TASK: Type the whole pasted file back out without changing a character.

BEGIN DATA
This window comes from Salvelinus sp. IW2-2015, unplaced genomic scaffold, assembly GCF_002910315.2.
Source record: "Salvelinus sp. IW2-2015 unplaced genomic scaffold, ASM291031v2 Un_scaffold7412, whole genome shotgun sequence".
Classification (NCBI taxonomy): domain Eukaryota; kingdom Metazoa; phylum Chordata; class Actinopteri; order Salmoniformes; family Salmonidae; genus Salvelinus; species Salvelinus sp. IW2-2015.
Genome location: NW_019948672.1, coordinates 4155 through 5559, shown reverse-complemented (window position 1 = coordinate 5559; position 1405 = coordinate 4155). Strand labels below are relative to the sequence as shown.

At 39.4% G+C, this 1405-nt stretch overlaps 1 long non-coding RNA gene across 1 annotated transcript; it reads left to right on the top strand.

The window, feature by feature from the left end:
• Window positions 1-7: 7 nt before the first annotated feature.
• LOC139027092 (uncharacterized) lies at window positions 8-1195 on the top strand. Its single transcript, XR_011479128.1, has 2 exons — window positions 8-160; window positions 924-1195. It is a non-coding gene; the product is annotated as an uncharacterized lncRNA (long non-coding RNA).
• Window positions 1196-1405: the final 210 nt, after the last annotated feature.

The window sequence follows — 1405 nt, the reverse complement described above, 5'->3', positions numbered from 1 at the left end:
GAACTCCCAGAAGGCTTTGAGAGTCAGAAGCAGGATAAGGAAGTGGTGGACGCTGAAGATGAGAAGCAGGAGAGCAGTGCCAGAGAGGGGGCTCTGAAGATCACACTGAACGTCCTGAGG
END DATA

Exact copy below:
This window comes from Salvelinus sp. IW2-2015, unplaced genomic scaffold, assembly GCF_002910315.2.
Source record: "Salvelinus sp. IW2-2015 unplaced genomic scaffold, ASM291031v2 Un_scaffold7412, whole genome shotgun sequence".
Classification (NCBI taxonomy): domain Eukaryota; kingdom Metazoa; phylum Chordata; class Actinopteri; order Salmoniformes; family Salmonidae; genus Salvelinus; species Salvelinus sp. IW2-2015.
Genome location: NW_019948672.1, coordinates 4155 through 5559, shown reverse-complemented (window position 1 = coordinate 5559; position 1405 = coordinate 4155). Strand labels below are relative to the sequence as shown.

At 39.4% G+C, this 1405-nt stretch overlaps 1 long non-coding RNA gene across 1 annotated transcript; it reads left to right on the top strand.

The window, feature by feature from the left end:
• Window positions 1-7: 7 nt before the first annotated feature.
• LOC139027092 (uncharacterized) lies at window positions 8-1195 on the top strand. Its single transcript, XR_011479128.1, has 2 exons — window positions 8-160; window positions 924-1195. It is a non-coding gene; the product is annotated as an uncharacterized lncRNA (long non-coding RNA).
• Window positions 1196-1405: the final 210 nt, after the last annotated feature.

The window sequence follows — 1405 nt, the reverse complement described above, 5'->3', positions numbered from 1 at the left end:
GAACTCCCAGAAGGCTTTGAGAGTCAGAAGCAGGATAAGGAAGTGGTGGACGCTGAAGATGAGAAGCAGGAGAGCAGTGCCAGAGAGGGGGCTCTGAAGATCACACTGAACGTCCTGAGG